Karl Ove Knausgaard


Tonight I witnessed a blatant display of hero worship directed towards Norwegian literary sensation, Karl Ove Knausgaard. And I shamelessly admit that I was one of the disciples. Well, sort of. When I learned that he was giving a reading tonight at the English-language bookshop, Shakespeare and Company, I jumped on the metro after work and headed over. The crowd was large.


The gatekeepers at the door (below) told me it was standing room only. Seeing as it was only 6:20 pm and Knausgard wouldn’t be appearing until 7, I chose to wait outside. I’m too restless to stand in a crowd for 40 minutes. I must say that the staff at Shakespeare and Company are very professional and courteous. It’s an old, atmospheric, cozy bookstore oozing with history … and books!  Everyone was reading, it was great to see.


Chairs and an audio system had been set up outside.


With 40 minutes to kill, I walked around the block and took some photographs. When I came back to the bookstore it was 7 pm. We waited and waited, and then at 7:10 pm I looked up and saw our literary hero standing at the window on the second floor. He was smoking and talking with someone. Knausgard is a chain-smoker and, evidently, not a punctual man. He seemed oblivious to the crowd below.


He finally came down to begin reading from his newest, yet-to-be-published book. Here he is, blurry, in the background. The outdoor crowd stood motionless while listening to his voice over the speaker system.


I felt like I had stumbled across a cult gathering or a bunch of groupies devoted to a preacher, a prophet or spiritual leader. Or a Norse mythic hero.

As I walked back to the metro station, I thought to myself – Is it any wonder we need our heros today more than ever?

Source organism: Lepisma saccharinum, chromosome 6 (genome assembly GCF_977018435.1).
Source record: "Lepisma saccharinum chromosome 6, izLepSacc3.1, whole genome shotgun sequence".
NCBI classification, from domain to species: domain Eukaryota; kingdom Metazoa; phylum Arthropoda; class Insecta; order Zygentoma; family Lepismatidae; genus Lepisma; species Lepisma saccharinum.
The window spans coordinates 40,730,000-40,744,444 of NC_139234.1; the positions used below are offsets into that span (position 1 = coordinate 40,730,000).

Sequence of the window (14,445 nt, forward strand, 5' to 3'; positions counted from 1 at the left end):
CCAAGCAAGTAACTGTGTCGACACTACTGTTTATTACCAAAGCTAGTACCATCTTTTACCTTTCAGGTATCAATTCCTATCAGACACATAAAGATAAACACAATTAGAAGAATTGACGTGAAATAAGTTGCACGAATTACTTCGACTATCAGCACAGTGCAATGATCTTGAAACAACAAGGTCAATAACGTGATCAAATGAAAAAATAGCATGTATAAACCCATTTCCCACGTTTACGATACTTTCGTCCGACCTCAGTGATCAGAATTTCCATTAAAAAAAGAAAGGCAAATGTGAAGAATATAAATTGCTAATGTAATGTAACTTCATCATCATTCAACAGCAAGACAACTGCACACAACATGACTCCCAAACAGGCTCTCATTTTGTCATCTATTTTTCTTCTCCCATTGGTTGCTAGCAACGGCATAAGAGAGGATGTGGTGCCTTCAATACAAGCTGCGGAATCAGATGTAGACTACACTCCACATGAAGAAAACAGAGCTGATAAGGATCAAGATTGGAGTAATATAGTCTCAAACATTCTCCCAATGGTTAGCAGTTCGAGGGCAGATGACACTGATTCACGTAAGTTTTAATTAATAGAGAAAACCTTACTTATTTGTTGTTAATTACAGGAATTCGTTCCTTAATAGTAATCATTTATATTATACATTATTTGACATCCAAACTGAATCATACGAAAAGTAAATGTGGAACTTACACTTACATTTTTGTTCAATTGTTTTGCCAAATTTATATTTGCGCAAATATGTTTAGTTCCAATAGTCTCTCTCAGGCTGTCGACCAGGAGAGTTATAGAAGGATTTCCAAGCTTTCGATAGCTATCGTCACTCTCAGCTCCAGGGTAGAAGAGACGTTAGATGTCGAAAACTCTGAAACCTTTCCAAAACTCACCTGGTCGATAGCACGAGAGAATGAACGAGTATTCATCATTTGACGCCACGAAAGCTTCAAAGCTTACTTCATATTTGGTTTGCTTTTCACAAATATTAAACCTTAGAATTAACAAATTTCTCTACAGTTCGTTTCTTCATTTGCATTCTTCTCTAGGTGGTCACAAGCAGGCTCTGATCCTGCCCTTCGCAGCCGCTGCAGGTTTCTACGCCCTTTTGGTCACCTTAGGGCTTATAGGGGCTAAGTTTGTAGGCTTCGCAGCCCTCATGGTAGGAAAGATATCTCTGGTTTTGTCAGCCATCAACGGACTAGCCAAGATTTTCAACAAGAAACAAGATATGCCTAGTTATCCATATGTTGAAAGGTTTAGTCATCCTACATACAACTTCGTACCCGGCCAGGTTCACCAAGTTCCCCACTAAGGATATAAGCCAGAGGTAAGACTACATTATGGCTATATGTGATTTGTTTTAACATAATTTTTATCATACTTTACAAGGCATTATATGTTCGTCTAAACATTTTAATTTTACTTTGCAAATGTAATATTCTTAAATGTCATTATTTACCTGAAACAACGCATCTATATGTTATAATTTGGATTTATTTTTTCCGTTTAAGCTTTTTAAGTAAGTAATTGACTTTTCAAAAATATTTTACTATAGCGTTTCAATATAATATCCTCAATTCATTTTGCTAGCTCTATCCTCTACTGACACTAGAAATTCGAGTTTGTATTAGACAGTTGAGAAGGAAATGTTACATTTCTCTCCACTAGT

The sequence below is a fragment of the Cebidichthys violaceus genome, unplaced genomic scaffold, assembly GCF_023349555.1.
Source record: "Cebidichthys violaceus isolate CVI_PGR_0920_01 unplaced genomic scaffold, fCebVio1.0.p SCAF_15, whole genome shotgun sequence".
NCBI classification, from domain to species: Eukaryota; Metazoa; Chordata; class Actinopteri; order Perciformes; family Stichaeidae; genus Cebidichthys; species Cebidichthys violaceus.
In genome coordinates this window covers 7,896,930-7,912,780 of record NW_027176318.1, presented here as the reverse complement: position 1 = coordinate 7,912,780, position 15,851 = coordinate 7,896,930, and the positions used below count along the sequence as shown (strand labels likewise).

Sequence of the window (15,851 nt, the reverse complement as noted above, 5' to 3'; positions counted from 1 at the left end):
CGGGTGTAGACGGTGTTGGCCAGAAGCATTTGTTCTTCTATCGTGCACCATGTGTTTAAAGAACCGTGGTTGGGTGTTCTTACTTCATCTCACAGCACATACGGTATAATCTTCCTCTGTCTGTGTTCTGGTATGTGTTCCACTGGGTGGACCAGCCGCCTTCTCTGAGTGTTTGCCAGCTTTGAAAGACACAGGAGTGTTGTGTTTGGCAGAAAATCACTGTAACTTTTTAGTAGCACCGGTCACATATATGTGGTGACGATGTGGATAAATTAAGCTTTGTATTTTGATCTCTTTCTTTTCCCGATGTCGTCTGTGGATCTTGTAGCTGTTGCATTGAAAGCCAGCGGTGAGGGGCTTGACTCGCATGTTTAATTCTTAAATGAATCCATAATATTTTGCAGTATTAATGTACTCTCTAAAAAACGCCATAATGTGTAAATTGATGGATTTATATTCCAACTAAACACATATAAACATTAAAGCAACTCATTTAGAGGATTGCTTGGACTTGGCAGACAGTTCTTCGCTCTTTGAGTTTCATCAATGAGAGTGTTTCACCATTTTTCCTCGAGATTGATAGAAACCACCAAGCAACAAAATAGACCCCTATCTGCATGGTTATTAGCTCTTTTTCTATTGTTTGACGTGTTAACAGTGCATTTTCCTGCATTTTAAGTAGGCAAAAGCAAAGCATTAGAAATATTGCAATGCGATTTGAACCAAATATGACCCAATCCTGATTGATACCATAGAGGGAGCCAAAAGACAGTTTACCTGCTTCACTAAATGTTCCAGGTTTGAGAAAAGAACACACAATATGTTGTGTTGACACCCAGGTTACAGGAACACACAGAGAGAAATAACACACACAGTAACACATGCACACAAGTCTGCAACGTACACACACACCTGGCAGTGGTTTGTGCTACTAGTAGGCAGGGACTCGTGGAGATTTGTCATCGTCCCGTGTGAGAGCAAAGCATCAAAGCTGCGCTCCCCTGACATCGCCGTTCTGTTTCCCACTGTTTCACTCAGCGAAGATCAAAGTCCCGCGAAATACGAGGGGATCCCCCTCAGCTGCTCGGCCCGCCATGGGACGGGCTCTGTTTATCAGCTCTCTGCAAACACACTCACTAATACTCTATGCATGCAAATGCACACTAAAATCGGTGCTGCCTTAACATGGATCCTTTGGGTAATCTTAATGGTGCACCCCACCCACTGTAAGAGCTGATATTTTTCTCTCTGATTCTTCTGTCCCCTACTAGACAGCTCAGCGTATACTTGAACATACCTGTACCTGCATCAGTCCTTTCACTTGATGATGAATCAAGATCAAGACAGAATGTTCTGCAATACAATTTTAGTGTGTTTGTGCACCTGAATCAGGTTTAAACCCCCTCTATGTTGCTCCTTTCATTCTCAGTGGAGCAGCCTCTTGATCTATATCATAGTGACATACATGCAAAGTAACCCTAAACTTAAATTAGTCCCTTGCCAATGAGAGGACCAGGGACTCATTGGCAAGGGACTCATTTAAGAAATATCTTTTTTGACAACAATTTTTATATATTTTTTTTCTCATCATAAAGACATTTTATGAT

I recommend these articles that I really enjoyed. They’re called Passage through America

Montpellier, France

Here’s a small extract from my book (memoir), due out the end of this year. I lived in Montpellier for two years, way back in the 1980s. I was a student at Paul Valéry University.

“At twenty-two, I moved to Vancouver and worked two jobs – by day a secretary at The Bayshore Inn, by night a cocktail waitress in a nightclub. I saved all my money for airfare and tuition to study French in France. But where in France? I purchased a large map of the country, stuck it to my bedroom wall and spent hours pondering the coastlines and tracing the rivers: the Rhone, the Loire, the Garonne. Landscape and climate were my primary considerations. Where did I think I’d like to live for a year: Grenoble at the foothills of the Alps? Bordeaux with its outlying vineyards? The seaside city of Marseilles? Lyon, the city between two rivers? Or perhaps back to lovely Aix-en-Provence, the city of fountains and plane trees, where I had spent my seventeenth summer.

A year later found me sitting in a sunwashed square in Montpellier, a city in the Languedoc region of south-west France, wedged between the Mediterranean Sea to the south and the foothills of the Cevennes mountains to the north. I was twenty-three and enrolled in a French program for foreign students at Paul Valery University. My first week was both exhilarating and exhausting. Every morning I’d leave the hotel near the train station and make my way to the student housing office to receive a fresh list of addresses. Student accommodation was tight. I tirelessly trudged the streets, map in hand, and visited a dizzying array of lodgings, all unacceptable for varying reasons. My biggest challenge was the language. To articulate my thoughts into French, let alone understand what people were saying to me, was a mentally arduous undertaking. Every evening I’d return to my modest hotel room and collapse, exhausted, onto the bed.

And then I struck gold. I was given the address of a certain Madame Fauchère, widow and retired concert pianist, who lived in a honey-hued Belle Epoque building in the center of town. I was instructed to show up at her apartment on the rue Saint Firmin, a narrow sidestreet leading off the main rue Foch. Arriving one sunny morning at the designated hour, I pushed open the exterior door and found myself in a foyer with a black and white marble tile floor. To my left was a curving staircase with an elaborate wrought-iron balustrade. I walked up its steps, and as I did so I rehearsed the line I would use to introduce myself. High above, an ornate chandelier hung from the ceiling. I reached the third floor and, breathing heavily, stood on the landing and composed myself. There was one apartment to each floor. Beside the double doors of the apartment was a polished brass button which could only be a bell. I pressed it and waited.